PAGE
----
We had a few exciting moments at last year's Great North Run as we were waiting, with baited breath, to meet our millionth finisher...
As I stood nervously next to the finish line with colleagues at the 2014 Great North Run waiting for all our plans to spring into action to identify the millionth finisher, we could not help but wonder what this person would be like?
The planning process had been comprehensive and had identified all sorts of potential pitfalls. How many people would be crossing the line at the time of the magic number being reached, what if they did not want to appear on TV, would they be running with someone else's run number, could they have even jumped on to course with a mile to go and not crossed the start line?
As it happened we need not have worried. Shepherding around 15 people together who crossed the line virtually together, our checking process identified a woman called Tracey Cramond. Thankfully, as I called out her name, she was one of the tired and slightly confused people huddled next to the BBC TV gantry.
A quick word of congratulations was drowned out by spontaneous applause, before Tracey took the five steps up the platform to fame.
Those who saw the TV interview with Great North Run founder Brendan Foster, Lord Sebastian Coe and Jonathan Edwards could not have failed to have been impressed with Tracey as she expressed her surprise and delight. We found out that our millionth finisher was from Darlington, running in memory of her Mum Lynn for the Butterwick Hospice and had kept going thanks to the unprecedented crowds that had lined the route to South Shields.
Now I am here on the other side of the world in New Zealand ( yes, I know, lucky me) with Tracey and her Dad Roy as she prepares to jog the Round the Bays event in Auckland; the city to coast run that inspired Brendan back in 1980 to try and organise a run in North East England.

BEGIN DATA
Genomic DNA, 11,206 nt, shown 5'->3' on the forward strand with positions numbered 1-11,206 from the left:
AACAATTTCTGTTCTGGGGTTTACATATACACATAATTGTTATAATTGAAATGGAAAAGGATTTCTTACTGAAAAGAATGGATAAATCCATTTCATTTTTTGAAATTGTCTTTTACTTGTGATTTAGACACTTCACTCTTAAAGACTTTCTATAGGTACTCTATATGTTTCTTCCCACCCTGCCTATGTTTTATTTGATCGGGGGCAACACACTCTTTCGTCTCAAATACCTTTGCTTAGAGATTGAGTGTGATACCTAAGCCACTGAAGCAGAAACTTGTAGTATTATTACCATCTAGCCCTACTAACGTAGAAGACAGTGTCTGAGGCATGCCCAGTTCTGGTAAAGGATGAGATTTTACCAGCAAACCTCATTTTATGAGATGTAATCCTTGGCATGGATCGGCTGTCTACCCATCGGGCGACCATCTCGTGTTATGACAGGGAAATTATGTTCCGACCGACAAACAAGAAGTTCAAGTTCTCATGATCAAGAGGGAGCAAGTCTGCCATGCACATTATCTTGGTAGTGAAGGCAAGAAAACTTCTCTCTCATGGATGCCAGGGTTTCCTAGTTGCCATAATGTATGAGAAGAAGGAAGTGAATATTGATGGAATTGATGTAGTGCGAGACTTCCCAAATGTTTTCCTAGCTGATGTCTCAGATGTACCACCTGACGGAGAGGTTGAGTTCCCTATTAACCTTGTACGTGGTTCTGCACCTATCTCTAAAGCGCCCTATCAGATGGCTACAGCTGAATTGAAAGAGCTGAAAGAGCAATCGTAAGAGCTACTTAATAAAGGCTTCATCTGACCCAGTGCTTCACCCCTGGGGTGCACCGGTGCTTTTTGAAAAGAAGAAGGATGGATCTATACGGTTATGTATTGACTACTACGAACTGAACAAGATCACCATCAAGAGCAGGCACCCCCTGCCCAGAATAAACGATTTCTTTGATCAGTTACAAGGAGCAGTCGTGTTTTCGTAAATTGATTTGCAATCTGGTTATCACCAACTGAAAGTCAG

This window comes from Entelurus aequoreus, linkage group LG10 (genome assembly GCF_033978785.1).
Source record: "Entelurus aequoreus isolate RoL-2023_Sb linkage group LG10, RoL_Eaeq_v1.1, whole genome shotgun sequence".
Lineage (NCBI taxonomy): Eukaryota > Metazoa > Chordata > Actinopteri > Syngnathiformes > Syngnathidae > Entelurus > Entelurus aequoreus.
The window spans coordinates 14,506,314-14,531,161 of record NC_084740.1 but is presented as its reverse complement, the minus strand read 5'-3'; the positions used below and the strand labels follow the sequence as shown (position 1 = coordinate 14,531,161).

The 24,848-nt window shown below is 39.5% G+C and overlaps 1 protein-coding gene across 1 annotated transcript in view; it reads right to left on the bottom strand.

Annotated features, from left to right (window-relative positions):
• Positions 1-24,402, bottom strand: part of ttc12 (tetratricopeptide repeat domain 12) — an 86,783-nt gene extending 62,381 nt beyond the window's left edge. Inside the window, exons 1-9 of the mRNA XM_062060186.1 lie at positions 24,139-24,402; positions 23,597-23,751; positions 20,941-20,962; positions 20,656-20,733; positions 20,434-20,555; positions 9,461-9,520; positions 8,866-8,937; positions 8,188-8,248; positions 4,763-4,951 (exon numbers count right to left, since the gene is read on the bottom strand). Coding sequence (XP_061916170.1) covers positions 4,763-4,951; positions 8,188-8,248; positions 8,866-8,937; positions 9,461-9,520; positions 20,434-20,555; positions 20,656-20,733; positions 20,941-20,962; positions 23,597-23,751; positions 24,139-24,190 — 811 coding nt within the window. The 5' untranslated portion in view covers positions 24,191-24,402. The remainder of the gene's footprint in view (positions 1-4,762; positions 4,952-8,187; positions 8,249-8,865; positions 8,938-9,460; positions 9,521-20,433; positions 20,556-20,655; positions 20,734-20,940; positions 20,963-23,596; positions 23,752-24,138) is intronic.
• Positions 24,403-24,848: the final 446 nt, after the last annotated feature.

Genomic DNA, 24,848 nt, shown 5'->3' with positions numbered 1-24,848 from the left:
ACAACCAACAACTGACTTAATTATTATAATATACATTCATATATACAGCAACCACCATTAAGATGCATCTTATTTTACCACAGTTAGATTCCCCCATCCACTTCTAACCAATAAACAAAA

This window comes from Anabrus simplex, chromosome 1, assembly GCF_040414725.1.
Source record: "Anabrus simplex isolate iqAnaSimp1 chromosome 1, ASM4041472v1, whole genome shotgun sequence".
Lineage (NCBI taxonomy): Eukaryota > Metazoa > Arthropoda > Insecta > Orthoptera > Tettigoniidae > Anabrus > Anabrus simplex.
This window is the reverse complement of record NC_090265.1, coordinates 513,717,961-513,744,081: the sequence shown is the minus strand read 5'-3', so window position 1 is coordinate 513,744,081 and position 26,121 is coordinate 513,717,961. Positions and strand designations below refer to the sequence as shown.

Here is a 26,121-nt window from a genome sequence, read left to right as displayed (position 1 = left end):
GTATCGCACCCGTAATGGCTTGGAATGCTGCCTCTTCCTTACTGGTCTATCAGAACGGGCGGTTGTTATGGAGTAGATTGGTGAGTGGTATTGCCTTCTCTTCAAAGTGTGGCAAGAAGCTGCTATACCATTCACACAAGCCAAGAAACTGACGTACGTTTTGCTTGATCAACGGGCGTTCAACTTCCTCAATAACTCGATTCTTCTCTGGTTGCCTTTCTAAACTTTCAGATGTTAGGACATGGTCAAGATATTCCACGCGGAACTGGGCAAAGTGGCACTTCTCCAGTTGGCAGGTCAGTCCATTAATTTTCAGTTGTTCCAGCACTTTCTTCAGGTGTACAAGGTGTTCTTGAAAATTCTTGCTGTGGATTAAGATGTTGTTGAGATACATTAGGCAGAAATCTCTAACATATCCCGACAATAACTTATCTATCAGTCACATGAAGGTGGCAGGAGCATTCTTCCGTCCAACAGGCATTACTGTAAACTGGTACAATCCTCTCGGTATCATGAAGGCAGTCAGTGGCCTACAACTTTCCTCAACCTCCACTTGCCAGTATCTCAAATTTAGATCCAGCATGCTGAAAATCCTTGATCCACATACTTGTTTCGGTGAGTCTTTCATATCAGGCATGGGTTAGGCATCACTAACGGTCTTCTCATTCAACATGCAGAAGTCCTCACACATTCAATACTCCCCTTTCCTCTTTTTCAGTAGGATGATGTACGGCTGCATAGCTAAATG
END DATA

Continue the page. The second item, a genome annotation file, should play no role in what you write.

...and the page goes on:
It has been quite a journey for Tracey so far and what has transpired since last September is that it feels like it was 'meant to be.'
We have found out that Tracey stopped to help a runner in difficulty just a few yards from the finish. Without that moment of kindness of course she would not be in Auckland today, where, incredibly, her brother and sister in law, nephews and nieces happen to live.
The Auckland harbour bridge is an impressive sight and was manufactured by Dorland and Co, who were based in Tracey's home town of Darlington. They also constructed the Tyne Bridge.
The cricket World Cup is in full swing at the moment in Australia and New Zealand, although the England team seem to be boycotting the party. There is only one match in Auckland in the few days whilst we are here, as South Africa take on Pakistan. Tracey and Roy lived in South Africa for 30 years.
Roy also spent many years living in Hebburn, on the Great North Run route, where Brendan Foster was born.
A delightful lady and a perfect ambassador for the million Great North Run finishers to date, I am sure you will join us in wishing her all the best in Round the Bays on Sunday, where she has just been announced as honorary race starter.
By the way, Tracey just happens to be one day younger than me!